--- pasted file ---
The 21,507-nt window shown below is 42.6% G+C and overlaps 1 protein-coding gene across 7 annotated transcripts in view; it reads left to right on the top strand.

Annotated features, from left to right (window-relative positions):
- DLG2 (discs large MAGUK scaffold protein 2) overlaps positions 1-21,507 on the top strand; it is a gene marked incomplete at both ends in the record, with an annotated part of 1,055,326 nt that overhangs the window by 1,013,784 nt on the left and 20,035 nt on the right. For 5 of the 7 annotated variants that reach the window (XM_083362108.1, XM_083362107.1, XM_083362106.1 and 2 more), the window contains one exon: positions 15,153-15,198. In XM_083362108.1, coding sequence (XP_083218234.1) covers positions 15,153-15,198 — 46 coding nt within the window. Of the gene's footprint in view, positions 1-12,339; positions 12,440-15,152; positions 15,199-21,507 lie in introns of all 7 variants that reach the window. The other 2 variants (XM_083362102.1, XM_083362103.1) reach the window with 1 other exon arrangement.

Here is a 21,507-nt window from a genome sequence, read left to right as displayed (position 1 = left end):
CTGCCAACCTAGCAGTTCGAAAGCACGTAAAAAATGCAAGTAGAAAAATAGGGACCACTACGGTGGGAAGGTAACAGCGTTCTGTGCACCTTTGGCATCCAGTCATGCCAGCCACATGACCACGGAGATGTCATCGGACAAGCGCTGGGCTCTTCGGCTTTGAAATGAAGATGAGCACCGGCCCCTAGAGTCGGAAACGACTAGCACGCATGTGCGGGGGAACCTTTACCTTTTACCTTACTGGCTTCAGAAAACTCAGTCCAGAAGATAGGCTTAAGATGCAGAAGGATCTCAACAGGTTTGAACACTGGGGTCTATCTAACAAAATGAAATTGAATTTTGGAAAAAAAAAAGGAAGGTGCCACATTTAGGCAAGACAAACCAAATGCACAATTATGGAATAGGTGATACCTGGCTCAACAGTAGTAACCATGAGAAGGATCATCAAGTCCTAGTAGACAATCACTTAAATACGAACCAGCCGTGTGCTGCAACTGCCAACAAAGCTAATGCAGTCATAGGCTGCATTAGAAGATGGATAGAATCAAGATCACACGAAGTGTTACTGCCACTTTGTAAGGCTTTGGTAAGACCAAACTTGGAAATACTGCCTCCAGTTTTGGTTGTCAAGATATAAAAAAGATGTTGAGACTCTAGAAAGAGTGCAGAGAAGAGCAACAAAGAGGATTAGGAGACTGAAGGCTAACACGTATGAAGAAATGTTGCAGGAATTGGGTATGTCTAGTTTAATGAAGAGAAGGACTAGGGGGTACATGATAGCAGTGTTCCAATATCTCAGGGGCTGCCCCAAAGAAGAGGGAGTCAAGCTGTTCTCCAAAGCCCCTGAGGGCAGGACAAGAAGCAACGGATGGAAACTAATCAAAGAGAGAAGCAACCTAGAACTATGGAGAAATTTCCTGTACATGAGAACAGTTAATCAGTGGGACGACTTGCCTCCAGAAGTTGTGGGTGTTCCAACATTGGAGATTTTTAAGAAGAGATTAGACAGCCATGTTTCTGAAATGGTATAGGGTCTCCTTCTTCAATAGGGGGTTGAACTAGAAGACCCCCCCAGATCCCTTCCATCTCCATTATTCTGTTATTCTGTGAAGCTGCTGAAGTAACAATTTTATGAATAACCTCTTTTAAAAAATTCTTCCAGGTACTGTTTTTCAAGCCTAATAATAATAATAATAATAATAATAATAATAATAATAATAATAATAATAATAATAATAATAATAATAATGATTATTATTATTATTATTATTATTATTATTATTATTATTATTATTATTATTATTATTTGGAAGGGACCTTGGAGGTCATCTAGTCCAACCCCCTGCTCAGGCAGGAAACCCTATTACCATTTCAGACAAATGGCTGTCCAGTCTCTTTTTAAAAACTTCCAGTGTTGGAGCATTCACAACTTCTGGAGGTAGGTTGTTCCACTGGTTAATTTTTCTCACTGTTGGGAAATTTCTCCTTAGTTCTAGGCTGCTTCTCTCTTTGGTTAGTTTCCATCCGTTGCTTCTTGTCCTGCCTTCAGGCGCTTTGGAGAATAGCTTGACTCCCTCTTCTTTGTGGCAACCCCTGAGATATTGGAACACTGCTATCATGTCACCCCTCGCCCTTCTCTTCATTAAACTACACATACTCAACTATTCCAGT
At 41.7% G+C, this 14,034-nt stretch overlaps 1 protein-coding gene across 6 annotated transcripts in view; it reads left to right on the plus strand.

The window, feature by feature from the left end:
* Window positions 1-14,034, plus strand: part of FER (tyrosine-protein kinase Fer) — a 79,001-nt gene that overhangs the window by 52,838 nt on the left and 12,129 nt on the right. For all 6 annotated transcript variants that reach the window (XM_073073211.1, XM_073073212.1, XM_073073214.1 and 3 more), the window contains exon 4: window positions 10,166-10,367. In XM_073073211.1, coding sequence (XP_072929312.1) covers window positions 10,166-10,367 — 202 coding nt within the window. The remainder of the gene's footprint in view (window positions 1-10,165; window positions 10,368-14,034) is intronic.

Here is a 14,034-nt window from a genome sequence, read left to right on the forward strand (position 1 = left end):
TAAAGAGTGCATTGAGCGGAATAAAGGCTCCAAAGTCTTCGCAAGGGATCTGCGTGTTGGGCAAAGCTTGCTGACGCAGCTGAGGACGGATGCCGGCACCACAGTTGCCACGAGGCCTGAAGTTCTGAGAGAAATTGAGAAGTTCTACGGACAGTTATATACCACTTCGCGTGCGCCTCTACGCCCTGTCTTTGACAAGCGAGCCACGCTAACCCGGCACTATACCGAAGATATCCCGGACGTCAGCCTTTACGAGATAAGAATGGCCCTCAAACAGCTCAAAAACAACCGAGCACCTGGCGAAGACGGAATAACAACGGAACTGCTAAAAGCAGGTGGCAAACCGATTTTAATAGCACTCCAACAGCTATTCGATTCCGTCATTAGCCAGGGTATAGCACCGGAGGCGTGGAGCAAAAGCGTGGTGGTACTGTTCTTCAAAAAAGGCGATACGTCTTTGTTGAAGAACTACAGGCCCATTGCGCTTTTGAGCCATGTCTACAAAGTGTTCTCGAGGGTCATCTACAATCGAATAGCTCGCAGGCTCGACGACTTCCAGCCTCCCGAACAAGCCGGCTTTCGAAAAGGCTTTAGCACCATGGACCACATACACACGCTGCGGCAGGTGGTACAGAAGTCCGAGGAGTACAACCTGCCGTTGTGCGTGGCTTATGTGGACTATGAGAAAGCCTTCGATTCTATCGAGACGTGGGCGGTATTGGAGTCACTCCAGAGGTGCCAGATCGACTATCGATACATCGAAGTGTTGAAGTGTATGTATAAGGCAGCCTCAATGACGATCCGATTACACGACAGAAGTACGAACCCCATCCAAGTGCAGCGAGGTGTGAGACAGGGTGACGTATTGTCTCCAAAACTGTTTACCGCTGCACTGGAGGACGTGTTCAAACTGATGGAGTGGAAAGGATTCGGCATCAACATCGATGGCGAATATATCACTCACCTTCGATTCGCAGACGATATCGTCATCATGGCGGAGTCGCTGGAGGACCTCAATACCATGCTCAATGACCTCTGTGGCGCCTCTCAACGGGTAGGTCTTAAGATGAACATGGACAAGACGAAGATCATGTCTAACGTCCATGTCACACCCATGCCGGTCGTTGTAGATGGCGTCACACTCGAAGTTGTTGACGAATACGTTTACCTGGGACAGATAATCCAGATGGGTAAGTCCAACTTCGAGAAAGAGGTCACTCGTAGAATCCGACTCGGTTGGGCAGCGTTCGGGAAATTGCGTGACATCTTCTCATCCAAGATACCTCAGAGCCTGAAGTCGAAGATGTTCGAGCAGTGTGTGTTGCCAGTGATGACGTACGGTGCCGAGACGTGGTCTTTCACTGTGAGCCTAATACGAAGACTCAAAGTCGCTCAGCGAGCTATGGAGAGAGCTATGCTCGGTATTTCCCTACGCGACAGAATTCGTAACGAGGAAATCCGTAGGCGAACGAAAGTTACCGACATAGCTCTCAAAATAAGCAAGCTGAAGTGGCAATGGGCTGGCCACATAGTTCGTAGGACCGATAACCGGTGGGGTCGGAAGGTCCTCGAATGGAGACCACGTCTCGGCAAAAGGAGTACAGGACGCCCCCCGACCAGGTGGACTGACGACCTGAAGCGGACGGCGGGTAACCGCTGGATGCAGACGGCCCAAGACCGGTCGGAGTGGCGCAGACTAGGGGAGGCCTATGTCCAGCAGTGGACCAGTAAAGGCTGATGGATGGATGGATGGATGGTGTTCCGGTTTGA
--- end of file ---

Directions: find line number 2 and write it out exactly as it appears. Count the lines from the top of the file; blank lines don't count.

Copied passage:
Annotated features, from left to right (window-relative positions):